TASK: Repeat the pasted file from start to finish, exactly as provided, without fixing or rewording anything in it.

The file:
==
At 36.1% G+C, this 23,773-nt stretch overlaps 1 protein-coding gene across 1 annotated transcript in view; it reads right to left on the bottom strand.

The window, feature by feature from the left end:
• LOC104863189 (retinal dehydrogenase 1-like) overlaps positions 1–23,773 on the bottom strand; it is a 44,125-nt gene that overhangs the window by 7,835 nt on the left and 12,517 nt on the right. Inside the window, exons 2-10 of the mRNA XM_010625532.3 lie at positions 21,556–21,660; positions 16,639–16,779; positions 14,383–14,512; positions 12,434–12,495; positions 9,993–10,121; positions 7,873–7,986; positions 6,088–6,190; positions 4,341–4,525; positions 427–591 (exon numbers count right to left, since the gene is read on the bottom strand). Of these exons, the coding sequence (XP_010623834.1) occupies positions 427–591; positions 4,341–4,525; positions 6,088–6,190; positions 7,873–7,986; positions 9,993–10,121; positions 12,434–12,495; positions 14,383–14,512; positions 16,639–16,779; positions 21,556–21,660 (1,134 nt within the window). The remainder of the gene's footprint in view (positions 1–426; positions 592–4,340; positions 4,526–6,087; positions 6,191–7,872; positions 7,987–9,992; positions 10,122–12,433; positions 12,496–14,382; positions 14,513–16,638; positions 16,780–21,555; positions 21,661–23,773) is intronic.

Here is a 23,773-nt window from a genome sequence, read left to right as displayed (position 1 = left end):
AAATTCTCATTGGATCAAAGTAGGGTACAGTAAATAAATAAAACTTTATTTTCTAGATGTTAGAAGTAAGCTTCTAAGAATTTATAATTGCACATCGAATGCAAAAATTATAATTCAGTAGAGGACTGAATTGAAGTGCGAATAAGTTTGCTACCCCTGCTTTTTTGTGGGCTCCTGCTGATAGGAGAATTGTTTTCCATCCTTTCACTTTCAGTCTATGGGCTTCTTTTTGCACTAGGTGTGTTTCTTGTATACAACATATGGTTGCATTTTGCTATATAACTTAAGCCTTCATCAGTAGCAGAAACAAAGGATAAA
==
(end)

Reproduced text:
At 36.1% G+C, this 23,773-nt stretch overlaps 1 protein-coding gene across 1 annotated transcript in view; it reads right to left on the bottom strand.

The window, feature by feature from the left end:
• LOC104863189 (retinal dehydrogenase 1-like) overlaps positions 1–23,773 on the bottom strand; it is a 44,125-nt gene that overhangs the window by 7,835 nt on the left and 12,517 nt on the right. Inside the window, exons 2-10 of the mRNA XM_010625532.3 lie at positions 21,556–21,660; positions 16,639–16,779; positions 14,383–14,512; positions 12,434–12,495; positions 9,993–10,121; positions 7,873–7,986; positions 6,088–6,190; positions 4,341–4,525; positions 427–591 (exon numbers count right to left, since the gene is read on the bottom strand). Of these exons, the coding sequence (XP_010623834.1) occupies positions 427–591; positions 4,341–4,525; positions 6,088–6,190; positions 7,873–7,986; positions 9,993–10,121; positions 12,434–12,495; positions 14,383–14,512; positions 16,639–16,779; positions 21,556–21,660 (1,134 nt within the window). The remainder of the gene's footprint in view (positions 1–426; positions 592–4,340; positions 4,526–6,087; positions 6,191–7,872; positions 7,987–9,992; positions 10,122–12,433; positions 12,496–14,382; positions 14,513–16,638; positions 16,780–21,555; positions 21,661–23,773) is intronic.

Here is a 23,773-nt window from a genome sequence, read left to right as displayed (position 1 = left end):
AAATTCTCATTGGATCAAAGTAGGGTACAGTAAATAAATAAAACTTTATTTTCTAGATGTTAGAAGTAAGCTTCTAAGAATTTATAATTGCACATCGAATGCAAAAATTATAATTCAGTAGAGGACTGAATTGAAGTGCGAATAAGTTTGCTACCCCTGCTTTTTTGTGGGCTCCTGCTGATAGGAGAATTGTTTTCCATCCTTTCACTTTCAGTCTATGGGCTTCTTTTTGCACTAGGTGTGTTTCTTGTATACAACATATGGTTGCATTTTGCTATATAACTTAAGCCTTCATCAGTAGCAGAAACAAAGGATAAA